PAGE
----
Because of its age, there are several different encoding formats used for RSA keys. For private and public key storage, that defined in PKCS1 (also RFC3447) define formats for the private a public keys. Both are DER-encoded ASN.1 sequences. The public key is generally written in PEM format, which consists of a header and footer text line surrounding the base-64 encoded representation of the DER encoded data.

Since the signature is a single large integer, we can simply directly use the byte representation of this integer as the signature. MCUboot defines a TLV format to hold the signature payload, and these 256 bytes are the direct payload.

Because of the ubiquity of these formats, most of the libraries for doing RSA already support encoding in this format. The private key file is interoperable with other tools, including openssl.

ECDSA

ECDSA is another signature algorithm based on the Digital Signature Algorithm (DSA), but using elliptic curves instead the discrete logarithm problem. An additional complexity for elliptic curves is that the particular curve must be chosen. Most elliptic curve implementations are optimized for specific curves, and this, therefore, limits the choices of curves. For MCUboot, we have chosen the “prime256v1” (NIST P-256) curve. There are, however, some concerns about the security of this curve.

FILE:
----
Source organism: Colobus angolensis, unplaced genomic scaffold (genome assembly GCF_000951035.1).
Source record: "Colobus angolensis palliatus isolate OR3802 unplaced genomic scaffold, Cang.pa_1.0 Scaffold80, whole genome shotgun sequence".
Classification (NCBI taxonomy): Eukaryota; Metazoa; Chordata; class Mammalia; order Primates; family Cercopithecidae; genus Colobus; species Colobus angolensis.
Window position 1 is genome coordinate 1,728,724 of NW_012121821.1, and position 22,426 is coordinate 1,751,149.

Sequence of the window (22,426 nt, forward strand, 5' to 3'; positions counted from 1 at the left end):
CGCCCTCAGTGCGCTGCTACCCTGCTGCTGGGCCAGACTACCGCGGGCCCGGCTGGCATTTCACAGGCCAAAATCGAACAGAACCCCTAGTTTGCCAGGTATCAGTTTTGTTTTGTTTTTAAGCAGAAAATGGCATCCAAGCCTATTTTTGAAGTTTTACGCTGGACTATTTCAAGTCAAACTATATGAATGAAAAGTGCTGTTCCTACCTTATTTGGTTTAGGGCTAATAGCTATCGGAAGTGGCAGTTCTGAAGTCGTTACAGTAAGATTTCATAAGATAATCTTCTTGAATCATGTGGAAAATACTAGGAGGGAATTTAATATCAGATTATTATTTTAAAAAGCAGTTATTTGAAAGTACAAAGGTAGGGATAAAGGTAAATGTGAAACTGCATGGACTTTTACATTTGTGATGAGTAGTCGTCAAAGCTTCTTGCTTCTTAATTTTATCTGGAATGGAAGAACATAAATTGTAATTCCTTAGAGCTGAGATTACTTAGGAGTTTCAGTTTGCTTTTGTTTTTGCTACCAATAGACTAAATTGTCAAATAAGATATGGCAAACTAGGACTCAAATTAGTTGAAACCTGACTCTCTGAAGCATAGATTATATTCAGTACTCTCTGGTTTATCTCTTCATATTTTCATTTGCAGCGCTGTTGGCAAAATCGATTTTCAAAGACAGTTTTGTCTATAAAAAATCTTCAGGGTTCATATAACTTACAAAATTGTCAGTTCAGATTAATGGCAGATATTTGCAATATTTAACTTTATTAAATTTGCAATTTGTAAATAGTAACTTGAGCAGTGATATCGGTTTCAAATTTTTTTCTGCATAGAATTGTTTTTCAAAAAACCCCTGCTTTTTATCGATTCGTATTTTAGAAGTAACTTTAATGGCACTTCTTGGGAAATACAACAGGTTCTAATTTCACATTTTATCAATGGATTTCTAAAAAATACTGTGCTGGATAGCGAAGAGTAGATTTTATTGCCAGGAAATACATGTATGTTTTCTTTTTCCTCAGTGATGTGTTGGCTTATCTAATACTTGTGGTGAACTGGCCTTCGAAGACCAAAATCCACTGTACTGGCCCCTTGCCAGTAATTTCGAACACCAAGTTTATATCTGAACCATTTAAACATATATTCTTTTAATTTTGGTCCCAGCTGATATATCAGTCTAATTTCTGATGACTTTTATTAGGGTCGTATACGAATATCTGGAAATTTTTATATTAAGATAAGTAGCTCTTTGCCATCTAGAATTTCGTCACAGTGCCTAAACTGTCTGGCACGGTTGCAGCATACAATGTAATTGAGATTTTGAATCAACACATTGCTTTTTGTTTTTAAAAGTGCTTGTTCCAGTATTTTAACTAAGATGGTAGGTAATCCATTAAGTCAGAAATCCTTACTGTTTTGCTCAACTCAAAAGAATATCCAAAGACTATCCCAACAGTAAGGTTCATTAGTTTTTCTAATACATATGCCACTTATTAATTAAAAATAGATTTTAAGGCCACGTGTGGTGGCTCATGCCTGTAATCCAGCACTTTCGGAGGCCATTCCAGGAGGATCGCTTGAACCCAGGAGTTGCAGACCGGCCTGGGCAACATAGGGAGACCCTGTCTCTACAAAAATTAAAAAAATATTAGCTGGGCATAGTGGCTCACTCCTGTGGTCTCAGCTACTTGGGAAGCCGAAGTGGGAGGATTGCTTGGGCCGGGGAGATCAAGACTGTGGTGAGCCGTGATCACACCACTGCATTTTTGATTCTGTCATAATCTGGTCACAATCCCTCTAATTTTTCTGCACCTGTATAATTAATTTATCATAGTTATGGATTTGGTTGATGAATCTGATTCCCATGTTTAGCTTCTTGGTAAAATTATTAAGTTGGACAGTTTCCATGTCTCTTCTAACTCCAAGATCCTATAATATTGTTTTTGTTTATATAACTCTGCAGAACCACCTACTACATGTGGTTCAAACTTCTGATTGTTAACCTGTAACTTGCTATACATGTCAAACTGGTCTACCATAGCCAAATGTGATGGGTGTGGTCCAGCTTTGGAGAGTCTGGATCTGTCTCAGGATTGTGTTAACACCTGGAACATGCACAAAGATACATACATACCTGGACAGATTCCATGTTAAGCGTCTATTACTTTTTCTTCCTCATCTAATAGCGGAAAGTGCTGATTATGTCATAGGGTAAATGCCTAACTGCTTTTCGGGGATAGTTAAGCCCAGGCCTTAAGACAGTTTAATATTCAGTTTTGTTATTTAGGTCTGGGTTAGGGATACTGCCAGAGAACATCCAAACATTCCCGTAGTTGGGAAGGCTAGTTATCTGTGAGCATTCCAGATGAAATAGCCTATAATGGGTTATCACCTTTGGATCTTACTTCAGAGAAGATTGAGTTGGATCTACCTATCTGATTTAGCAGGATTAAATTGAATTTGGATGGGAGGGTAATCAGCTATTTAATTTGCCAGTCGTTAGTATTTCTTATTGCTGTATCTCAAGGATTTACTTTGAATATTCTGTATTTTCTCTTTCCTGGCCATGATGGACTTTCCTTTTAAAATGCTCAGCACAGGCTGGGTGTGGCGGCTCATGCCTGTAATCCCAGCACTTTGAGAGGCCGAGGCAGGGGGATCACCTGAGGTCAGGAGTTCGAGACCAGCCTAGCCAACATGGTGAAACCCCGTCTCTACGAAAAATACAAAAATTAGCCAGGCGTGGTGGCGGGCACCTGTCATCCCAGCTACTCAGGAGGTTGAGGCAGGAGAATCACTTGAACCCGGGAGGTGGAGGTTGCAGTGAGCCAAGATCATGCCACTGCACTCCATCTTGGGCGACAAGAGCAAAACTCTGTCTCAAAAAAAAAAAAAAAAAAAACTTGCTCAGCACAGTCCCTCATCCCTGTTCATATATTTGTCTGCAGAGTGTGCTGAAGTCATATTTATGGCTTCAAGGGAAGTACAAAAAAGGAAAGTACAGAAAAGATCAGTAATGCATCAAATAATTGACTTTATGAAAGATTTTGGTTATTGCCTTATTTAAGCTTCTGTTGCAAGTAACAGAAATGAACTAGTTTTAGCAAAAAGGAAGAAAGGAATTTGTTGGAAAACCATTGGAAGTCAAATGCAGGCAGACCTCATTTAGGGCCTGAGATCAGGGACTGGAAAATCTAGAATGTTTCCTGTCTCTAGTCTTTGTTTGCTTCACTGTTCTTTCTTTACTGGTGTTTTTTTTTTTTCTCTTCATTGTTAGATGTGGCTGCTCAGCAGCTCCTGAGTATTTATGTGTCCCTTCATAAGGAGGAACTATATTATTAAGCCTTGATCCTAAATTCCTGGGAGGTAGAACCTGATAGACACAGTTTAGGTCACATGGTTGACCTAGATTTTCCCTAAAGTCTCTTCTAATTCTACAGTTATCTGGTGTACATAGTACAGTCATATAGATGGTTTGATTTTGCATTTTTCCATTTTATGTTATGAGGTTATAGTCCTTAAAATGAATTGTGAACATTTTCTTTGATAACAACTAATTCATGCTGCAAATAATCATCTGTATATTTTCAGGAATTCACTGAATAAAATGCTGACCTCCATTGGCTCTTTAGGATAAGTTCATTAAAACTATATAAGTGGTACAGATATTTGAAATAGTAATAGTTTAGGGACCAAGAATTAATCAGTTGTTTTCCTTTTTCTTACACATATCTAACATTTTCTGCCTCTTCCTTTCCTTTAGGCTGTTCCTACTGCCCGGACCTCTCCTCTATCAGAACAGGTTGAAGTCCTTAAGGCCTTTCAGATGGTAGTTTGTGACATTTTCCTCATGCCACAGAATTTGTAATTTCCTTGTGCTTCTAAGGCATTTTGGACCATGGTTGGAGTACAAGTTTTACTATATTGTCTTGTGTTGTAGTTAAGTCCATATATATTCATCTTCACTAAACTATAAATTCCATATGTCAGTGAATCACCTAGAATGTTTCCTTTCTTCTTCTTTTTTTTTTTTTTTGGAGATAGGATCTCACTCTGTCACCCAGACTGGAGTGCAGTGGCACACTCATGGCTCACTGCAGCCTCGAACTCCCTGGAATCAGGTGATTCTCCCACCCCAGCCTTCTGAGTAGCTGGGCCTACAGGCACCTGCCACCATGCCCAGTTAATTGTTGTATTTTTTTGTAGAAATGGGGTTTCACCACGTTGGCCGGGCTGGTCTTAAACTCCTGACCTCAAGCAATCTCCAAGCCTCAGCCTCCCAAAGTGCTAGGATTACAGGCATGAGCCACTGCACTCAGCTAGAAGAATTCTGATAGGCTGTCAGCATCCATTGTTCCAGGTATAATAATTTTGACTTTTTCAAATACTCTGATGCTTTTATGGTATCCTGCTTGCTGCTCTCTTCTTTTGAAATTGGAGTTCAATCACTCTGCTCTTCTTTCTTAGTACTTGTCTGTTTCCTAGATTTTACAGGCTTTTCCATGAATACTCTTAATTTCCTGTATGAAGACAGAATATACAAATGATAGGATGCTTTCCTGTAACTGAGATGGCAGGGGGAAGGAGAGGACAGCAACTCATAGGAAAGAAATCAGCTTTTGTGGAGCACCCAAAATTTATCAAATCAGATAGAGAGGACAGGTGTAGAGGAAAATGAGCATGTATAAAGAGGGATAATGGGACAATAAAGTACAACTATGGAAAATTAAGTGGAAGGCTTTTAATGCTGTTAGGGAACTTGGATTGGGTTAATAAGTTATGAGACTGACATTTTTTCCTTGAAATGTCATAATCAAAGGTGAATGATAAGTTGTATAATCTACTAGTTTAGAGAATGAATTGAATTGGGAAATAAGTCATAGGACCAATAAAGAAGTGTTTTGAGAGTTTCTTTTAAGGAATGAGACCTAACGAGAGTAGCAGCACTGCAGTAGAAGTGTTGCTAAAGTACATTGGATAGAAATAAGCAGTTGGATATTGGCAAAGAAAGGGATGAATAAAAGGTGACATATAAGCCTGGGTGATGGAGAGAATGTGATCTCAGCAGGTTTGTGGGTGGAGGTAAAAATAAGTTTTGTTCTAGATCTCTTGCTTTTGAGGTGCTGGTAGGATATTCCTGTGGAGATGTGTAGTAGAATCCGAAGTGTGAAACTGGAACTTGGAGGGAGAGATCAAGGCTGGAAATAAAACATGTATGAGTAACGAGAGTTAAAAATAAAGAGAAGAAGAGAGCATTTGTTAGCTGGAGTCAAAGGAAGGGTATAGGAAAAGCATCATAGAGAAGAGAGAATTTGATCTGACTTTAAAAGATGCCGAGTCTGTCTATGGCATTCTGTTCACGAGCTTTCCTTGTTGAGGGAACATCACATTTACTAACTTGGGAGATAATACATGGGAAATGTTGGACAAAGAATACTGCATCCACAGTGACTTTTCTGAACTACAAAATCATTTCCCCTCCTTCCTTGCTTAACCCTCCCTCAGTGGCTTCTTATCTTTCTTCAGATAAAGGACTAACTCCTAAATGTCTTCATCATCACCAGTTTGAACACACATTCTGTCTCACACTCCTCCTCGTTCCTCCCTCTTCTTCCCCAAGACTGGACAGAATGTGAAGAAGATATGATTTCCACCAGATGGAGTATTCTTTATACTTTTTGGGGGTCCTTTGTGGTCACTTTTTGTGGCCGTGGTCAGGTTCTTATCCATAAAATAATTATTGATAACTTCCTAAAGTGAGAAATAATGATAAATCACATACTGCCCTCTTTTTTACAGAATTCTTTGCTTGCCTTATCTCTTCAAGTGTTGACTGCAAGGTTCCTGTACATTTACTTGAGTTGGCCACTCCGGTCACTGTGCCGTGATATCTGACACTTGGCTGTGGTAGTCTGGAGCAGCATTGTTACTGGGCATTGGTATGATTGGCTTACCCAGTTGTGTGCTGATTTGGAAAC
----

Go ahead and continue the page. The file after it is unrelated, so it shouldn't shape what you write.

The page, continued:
RFC5915 defines an encoding for EC private keys, which we use to provide interoperability with openssl. The public key format is described in RFC5480, with the key always encoded in the uncompressed form. In our case, the algorithm identified must always be: id-ecPublicKey, secp256r1. The private key is:

ECPrivateKey ::= SEQUENCE {
  version        INTEGER { ecPrivkeyVer1(1) } (ecPrivkeyVer1),
  privateKey     OCTET STRING,
  parameters [0] ECParameters {{ NamedCurve }} OPTIONAL,
  publicKey  [1] BIT STRING OPTIONAL
}